In my opinion, Russia’s objective is to generate a dispute amongst member states and partners in Europe. It has the same strategy in the Caucasus, by selling weapons to Armenia and Azerbaijan, playing on traditions, occupying 20% of Georgia… There is not always a driving incentive to condemn Russia’s behavior: Georgian Prime Minister stopped trying to condemn the annexation of Crimea, because the relationship with Russia is too profitable. The same pattern reproduces in Europe. It is for instance clear why a Kremlin-close bank is financing the Front National, which is a fiercely anti-European party: the biggest threat for Russian interests is a unified Europe, with common policies (foreign, energy) and especially a consensus on sanctions. Past experience showed that Europe could greatly disturb Russia by imposing sanctions that already revealed to be very damaging for the Russian economy. The best card Russia can play with European countries is the energy one and is most effective in Italy and Germany, as well as in some Balkan countries. For example, Germany is in the middle of a dispute with the Commission over the controverted North Stream II pipeline. A unilateral German decision could be very dangerous, as it poses the question of national interest VS European unity, and creates a divide among member states on the issue. In the Baltic states, there are minorities with which the Russian secret weapon card can also be used; Estonia has not yet a border treaty with Russia… Part of the strategy in information warfare is precisely to use rumors and underlying threats to divert the attention away from burning issues and to disperse it into things that don’t really matter. The case of Mistral was also an instance of such information warfare. It was massively instrumentalized in the media, who managed to shift the debate from Russia’s violation of borders to the question of France reliability in the military trade.
You mentioned earlier the influence of this narrative that Russia is not well understood in the West being one of the main reason behind this confrontation. Do you think this should be addressed at the European level, and if so, how?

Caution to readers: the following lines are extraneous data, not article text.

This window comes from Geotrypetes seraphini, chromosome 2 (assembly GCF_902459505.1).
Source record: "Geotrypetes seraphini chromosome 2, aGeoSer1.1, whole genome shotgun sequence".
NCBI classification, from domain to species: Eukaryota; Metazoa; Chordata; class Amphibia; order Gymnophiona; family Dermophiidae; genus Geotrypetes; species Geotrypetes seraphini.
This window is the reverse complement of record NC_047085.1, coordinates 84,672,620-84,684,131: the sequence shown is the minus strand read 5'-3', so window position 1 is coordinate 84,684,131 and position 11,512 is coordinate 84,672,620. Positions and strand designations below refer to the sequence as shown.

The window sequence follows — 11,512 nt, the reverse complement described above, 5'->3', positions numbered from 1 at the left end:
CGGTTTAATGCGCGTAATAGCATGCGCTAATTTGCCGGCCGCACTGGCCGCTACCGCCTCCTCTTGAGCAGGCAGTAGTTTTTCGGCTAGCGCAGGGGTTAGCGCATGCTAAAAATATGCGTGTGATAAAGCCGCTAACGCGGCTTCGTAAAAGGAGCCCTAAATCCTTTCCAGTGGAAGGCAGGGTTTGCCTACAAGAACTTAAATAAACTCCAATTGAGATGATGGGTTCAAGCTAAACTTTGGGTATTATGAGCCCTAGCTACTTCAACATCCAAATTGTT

For now, we have to talk with Russia, it would be absurd not to. We have to enter in talks with the Russian government, and also with the civil society – if indeed this can be done. The Russian government has for now eliminated this option by limiting the number of civil society organizations, passing a legislation against NGOs being foreign agents if they obtain grants or other forms of financing from the West for example. Unfortunately, there is the assumption in Moscow that NGOs were the puppeteers behind the color revolutions. Also, prominent Russian NGOs (such as Russkiy Mir) in Europe don’t promote dialogue only, they also promote Russian political views. The real problem is that, because Russian internal policy is not working anymore, and because the economy is degrading, they are now looking for an external enemy and they have found it in the West. As long as this remains Russia’s dominant position, I don’t think we will have much chance of talking to them. The solution would be to invest in the economy and provide advice if allowed to do so. Shifting the debate towards economic development would refocus their attention on internal policies rather than issues of foreign policy. Their foreign policy is aggressive and neighboring countries have suffered from it, as the only successes Russia has promoted in this area is either land grabbing or a war of influence against the US. For instance, there is a concern that if Russia was to succeed in its attempt to bring peace in Nagorno Karabarkh, this achievement would be incorporated within a narrative advocating how NATO, the OSCE and the US failed where Russia succeeded. Such concern should not exist if there is a chance for peace.